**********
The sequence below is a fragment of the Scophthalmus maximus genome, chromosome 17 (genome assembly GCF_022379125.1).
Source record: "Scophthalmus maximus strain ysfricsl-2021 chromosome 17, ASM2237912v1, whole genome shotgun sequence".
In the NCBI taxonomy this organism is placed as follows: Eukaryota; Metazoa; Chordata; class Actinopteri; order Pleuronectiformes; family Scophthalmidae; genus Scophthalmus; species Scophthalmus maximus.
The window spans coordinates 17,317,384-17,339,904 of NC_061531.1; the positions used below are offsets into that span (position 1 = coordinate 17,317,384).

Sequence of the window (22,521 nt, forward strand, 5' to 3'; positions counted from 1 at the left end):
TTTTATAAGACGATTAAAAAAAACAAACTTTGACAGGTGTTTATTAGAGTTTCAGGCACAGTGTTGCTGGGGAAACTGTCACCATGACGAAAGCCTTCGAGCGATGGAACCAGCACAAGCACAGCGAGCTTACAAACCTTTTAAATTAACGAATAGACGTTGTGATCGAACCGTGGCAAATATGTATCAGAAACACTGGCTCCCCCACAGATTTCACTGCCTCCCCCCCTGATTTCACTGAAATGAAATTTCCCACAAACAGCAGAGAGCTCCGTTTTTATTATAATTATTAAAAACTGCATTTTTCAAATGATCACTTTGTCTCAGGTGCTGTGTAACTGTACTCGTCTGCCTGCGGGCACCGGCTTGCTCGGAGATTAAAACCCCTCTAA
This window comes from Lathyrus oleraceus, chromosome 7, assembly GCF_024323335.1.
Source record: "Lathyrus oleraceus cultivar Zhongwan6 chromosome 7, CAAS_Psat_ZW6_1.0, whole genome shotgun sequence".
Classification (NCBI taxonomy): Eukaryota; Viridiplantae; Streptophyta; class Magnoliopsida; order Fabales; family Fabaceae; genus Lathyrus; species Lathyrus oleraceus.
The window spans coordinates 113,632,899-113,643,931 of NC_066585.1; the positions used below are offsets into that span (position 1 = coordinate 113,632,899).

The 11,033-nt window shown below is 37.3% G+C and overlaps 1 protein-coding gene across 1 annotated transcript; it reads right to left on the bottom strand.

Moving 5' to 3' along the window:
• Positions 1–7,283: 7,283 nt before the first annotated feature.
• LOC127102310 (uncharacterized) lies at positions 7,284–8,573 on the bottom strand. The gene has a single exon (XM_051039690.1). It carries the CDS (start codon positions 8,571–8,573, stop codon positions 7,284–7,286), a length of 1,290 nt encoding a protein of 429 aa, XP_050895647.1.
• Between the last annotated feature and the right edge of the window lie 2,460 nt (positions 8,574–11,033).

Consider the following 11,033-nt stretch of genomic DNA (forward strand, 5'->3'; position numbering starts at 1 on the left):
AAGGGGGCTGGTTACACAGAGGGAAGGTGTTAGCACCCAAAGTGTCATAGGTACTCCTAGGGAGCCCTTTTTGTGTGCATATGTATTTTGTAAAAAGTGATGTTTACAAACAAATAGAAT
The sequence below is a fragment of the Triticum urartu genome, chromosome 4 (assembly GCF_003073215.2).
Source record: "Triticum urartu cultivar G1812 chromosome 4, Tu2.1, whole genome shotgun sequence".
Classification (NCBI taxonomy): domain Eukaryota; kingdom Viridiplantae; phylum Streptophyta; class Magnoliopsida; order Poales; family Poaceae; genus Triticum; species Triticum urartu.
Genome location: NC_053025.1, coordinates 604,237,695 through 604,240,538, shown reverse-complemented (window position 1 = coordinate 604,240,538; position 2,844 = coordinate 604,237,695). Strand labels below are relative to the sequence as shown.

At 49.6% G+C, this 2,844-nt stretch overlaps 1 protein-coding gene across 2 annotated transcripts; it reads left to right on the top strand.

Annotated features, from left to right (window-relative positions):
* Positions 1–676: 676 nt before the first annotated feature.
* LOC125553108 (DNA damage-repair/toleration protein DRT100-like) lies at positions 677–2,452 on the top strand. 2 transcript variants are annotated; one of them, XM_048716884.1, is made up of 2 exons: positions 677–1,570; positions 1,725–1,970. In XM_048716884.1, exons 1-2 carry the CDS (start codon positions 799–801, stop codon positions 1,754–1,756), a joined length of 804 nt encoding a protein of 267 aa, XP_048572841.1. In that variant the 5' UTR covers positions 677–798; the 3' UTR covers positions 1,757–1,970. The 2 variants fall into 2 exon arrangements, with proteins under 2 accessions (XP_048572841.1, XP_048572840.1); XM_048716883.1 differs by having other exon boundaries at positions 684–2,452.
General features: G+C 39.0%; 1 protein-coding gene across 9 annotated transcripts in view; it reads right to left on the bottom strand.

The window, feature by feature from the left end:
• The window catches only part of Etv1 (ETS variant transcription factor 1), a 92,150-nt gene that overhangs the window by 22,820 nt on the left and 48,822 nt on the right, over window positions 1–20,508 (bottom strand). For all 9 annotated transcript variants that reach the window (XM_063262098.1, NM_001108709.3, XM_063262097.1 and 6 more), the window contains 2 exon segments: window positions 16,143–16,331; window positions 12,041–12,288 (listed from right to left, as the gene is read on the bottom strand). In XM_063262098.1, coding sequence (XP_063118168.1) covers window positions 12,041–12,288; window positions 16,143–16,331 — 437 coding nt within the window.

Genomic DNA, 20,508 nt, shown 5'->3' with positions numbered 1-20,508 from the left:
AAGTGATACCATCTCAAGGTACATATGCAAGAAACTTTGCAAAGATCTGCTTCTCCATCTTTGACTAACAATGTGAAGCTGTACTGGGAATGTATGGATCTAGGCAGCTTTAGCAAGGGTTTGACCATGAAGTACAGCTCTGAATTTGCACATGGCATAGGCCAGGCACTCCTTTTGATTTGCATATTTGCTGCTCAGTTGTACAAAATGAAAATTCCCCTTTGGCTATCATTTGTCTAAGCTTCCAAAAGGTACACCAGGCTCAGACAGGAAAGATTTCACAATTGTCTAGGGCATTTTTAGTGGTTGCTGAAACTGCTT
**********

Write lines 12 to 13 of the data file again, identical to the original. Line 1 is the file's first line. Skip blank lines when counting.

Moving 5' to 3' along the window:
• Positions 1–7,283: 7,283 nt before the first annotated feature.